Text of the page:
This cake belongs to Serbian cuisine but nobody knows how it got there!
Koch (in Serbian, koh) has a really soft and moist texture. It was usually a dessert for children, although it makes a great afternoon tea or coffee accompaniment.
The prevailing flavors (milk and vanilla) relate to floating island, a dessert comprised of meringue floating in egg yolk custard.
In Serbia, the name of the floating island is derived from German Schneenockerln. The Austro-Hungarian Empire once encompassed the northern province of today's Serbia, so it's obvious how did the Schneenockerln reach us.
Is koch also an Austro-Hungarian legacy?
The word koch is German, it's an adjective and it means cooked! BUT YOU DON'T COOK THIS CAKE, YOU BAKE IT!
In Italy, there is a dessert of the same name. The recipe for the Italian version actually involves precooking the semolina. So, the Italian koch righteously bears that name.
Serbian koch is easier to make, though. You can whip it together in minutes. Which is good, because you'll always want to eat more of it.
Koch (koh), semolina sponge cake recipe
5 eggs (whites and yolks separated)
8 tbsp wheat semolina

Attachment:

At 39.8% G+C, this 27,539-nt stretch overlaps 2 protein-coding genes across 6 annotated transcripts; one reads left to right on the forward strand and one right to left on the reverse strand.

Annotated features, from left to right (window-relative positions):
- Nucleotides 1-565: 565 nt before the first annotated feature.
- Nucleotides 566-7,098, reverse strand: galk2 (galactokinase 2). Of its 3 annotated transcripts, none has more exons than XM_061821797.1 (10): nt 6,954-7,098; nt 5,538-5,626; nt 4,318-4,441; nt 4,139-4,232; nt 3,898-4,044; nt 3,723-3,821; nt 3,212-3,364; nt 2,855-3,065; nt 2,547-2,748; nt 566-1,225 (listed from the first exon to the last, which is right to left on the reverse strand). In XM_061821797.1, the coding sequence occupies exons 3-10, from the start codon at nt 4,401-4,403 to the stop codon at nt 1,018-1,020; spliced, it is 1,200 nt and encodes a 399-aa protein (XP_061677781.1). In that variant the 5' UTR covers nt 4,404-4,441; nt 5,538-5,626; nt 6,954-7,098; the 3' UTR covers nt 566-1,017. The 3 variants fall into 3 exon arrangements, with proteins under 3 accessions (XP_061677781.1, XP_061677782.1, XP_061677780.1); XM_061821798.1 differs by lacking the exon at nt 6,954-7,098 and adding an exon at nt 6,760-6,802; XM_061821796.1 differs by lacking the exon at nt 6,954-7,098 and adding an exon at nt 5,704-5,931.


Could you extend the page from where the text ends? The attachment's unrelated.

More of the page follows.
3 tbsp all-purpose flour
5 tbsp sugar
1/2 tsp baking powder (or half a sachet)
1 l milk
2 tbsp vanilla extract + 2 tbsp of sugar
Beat 5 egg whites with 5 spoons of sugar until stiff. Mix the yolks in. Add semolina, flour and baking powder and keep mixing until homogeneous. Transfer to a baking pan.
Start baking at 200° C and lower the temperature to 180° when you notice the cake has started to rise.
In the meantime, bring milk, vanilla extract and two tablespoons of sugar to a boil.
Test the cake with a fork. When the baking's done, take it out of the oven and immediately pour the milk over it.
Leave it to absorb the milk (there won't be any left on the surface!) and to cool, then transfer to a fridge.
And that's it! You can serve koch with fresh fruit or just as is.
I should advise you to eat it only when it's completely cooled down , but I know you wouldn't be able to resist it.